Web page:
J.J. was born in Waymart, Pennsylvania. His father, James Brown, was an Irish immigrant. His mother, Cecilia Palmer, was a schoolteacher. J.J's family moved to Pittston, Pennsylvania shortly after his birth. J.J's mother home-schooled him and later sent him to St. John's Academy. He left home at the age of 23, lured by the riches in the West. His first stop was a farm in Nebraska. From Nebraska he moved to the placer mines in the Dakotas. He spent two years learning the mining trade before moving to Colorado where he tried his luck in Georgetown, Aspen, and Ashcroft. He spent another two years in the Aspen and Ashcroft area before moving to Alma, Fairplay, Red Cliff, and, finally, Leadville. He studied geology, ore deposits, and mining techniques to become a better miner.
J.J. married Margaret Tobin on September 1, 1886, in Leadville's Annunciation Church. Margaret was later known as The Unsinkable Molly Brown when a Broadway fictionalized movie about her life titled, The Unsinkable Molly Brown was released in 1964. That was how Margaret's moniker Molly was acquired. Margaret Brown was one of the survivors of the RMS Titanic sinking in 1912. At the time of their marriage, J.J. was 31 and Margaret was 19. They first settled in Leadville, Colorado in a small, two-room log cabin, then later moved to a two bedroom house at 320 East Ninth Street. The Browns had two children. Their first child, Lawrence Palmer Brown, nicknamed Larry, was born on August 30, 1887 in his maternal grandparents' four room cottage near the Mississippi River in Hannibal, Missouri. Larry married Eileen Elizabeth Horton (1890–1985) on January 1, 1911 in Kansas City, Missouri. They had two children, Lawrence Palmer "Pat" Brown Jr. (1911–1976) and Elizabeth "Betty" Brown (1913–1974). The marriage failed and Larry married Hollywood actress Mildred Gregory (1895–1956) on November 17, 1926 in Beverly Hills, California. This marriage produced no other children. Larry died on April 2, 1949. J.J. and Margaret's second child, Catherine Ellen Brown, nicknamed Helen, was born on July 22, 1889 in her parents' three bedroom house at 322 West Seventh Street in Leadville, Colorado. She married George Joseph Peter Adelheid Benziger (1877–1970) on April 7, 1913 in Chicago, Illinois. Her children were James George Benziger (1914–1995) and George Peter Joseph Adelrich Benziger (1917–1985). Her grandchildren include Bradford Benziger (born December 13, 1944), Katherine Benziger (born July 12, 1947), Vincent Benziger (born August 3, 1950), Pamela Benziger Feeley (born 1946), Alice Lynne Davy (born 1948), Helen Anne Benziger (born 1950) and Heidi Rautio (born 1952). Helen died on October 17, 1969.
In 1909, after 23 years of marriage, J.J. and Molly signed a separation agreement and went their separate ways. The agreement gave Margaret a cash settlement and possession of the Victorian mansion on Pennsylvania Street in Denver's Wealthy Capital Hill neighborhood, and also the summer mansion Avoca Lodge in Southwest Denver, near Bear Creak. She also received a $700 monthly allowance to continue her travels and philanthropic activities. Although they never reconciled, they remained connected and cared for each other throughout their lives. At the time of J.J.'s death in 1922, Margaret told newspapers, "I've never met a finer, bigger, more worthwhile man than J.J. Brown."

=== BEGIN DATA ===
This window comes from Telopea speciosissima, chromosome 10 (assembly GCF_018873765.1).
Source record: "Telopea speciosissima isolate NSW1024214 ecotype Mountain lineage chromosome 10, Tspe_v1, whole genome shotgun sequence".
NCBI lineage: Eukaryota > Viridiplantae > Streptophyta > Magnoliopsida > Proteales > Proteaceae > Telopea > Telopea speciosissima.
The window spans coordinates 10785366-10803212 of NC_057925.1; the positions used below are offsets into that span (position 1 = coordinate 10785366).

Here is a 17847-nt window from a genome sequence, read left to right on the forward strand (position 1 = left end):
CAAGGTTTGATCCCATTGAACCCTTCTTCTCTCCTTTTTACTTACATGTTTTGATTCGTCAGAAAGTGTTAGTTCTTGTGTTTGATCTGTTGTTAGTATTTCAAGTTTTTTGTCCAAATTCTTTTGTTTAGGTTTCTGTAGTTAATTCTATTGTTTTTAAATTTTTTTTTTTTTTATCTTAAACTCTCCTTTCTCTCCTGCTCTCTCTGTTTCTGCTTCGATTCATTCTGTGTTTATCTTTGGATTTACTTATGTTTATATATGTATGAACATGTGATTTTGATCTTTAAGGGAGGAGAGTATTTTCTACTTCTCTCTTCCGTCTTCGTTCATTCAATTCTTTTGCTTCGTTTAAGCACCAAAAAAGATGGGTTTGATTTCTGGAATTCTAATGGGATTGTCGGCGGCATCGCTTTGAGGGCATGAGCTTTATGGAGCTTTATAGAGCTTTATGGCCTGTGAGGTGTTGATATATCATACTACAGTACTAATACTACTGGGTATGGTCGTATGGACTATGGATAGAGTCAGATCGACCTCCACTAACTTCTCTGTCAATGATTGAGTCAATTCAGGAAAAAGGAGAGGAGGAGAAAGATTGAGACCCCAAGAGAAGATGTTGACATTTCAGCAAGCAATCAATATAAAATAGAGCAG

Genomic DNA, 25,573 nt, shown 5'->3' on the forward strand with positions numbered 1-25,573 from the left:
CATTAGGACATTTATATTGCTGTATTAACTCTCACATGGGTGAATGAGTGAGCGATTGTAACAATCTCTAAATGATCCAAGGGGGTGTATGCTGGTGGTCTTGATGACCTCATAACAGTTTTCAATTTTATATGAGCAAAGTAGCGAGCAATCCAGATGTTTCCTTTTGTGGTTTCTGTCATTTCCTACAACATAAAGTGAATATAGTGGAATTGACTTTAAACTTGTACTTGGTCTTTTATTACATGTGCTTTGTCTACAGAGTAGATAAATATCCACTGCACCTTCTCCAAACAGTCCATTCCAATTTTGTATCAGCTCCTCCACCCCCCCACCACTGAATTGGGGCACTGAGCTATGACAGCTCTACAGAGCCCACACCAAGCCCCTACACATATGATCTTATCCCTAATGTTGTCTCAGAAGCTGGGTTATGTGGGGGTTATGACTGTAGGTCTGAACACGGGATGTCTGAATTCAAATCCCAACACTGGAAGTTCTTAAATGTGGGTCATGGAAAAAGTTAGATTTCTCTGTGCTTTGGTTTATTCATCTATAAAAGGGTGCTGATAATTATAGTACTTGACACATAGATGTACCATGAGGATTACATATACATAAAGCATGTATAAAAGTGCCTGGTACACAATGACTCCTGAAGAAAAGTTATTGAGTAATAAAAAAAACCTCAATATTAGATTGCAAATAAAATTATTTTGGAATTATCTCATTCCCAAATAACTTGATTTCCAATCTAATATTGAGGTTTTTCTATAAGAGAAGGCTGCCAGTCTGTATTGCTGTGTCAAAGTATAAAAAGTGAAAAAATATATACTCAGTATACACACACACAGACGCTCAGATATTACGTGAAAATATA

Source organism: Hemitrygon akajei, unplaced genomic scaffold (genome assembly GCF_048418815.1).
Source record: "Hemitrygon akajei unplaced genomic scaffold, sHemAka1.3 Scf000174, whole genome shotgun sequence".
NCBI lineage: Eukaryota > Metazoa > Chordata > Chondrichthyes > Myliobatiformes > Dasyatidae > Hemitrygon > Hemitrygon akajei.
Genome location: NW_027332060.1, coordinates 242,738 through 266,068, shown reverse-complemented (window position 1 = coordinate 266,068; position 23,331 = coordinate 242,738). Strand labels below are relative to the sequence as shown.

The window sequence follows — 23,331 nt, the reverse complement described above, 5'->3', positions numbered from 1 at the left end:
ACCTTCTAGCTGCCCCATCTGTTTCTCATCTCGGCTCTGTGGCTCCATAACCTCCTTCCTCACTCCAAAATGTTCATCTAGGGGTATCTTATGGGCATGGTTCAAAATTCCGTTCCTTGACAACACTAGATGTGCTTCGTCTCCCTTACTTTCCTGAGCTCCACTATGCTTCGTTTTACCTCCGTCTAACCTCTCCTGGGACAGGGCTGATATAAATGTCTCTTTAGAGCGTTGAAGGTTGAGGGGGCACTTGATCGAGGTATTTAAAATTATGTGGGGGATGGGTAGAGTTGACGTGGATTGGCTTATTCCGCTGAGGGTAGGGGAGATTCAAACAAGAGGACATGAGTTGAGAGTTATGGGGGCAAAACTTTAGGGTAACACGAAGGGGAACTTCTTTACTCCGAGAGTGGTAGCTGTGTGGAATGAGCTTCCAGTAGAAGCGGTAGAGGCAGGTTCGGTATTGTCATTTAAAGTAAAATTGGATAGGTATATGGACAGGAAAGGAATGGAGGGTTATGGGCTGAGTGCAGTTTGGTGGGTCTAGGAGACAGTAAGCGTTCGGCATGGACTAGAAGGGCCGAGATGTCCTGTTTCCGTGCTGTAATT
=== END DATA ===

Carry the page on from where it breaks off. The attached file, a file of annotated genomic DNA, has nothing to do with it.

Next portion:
Although J.J. was not born into wealth, he was ambitious, smart, and charismatic. He quickly rose through the mining ranks to shift-boss and timberman. He was foreman of the Louisville Mine by the time he and Margaret met. By 1887 he was superintendent of the Louisville Mine, and in 1888 he was superintendent of the Henriette & Maid Consolidated Mining Company, at the time one of the most productive mines in the area.
The Brown family came into great wealth when J.J's engineering efforts proved instrumental in the production of a substantial gold and copper seam at the Little Jonny mine of his employers, Ibex Mining Company.
J.J., who was the superintendent of all the Ibex properties, devised a method of using baled hay and timbers to stop cave-ins. His invention paid off. When the Little Jonny mine opened, vast quantities of high-grade copper and gold were found. The grade of gold was so pure and the vein so wide that it was heralded as the world's richest gold strike. By October 29, 1893, the Little Jonny was shipping 135 tons of gold ore per day. J.J. was awarded 12,500 shares or 12.5% of stock and a seat on the board. The Ibex Company and its owners, including the Browns, became extraordinarily wealthy. In 1894, the Browns moved to Denver, Colorado, buying a $30,000 Victorian mansion in Denver's wealthy Capitol Hill neighborhood. In 1897, they built a summer mansion Avoca Lodge in Southwest Denver, near Bear Creak.
On September 5, 1922, J.J. died after suffering a series of heart attacks at a hospital in Nassau, New York, with his daughter Catherine by his side. He died without a will, and it took 5 years of fighting between Margaret and her two children to settle the estate. Due to their lavish spending, J.J. left an estate valued at only $238,000 (worth $3,405,340 today). Margaret was to receive $20,000 in cash and securities, and the interest on a $100,000 trust fund set up in her name. $118,000 was divided between her two children. Her son Lawrence received a $59,000 (worth $689,368 today) trust fund, and her daughter Catherine received a $59,000 trust fund. From that time until her death in 1932, Margaret had no contact with her two children (but Margaret's page says they were reconciled). Both J.J. and Margaret are buried in the Cemetery of the Holy Rood in Westbury, New York.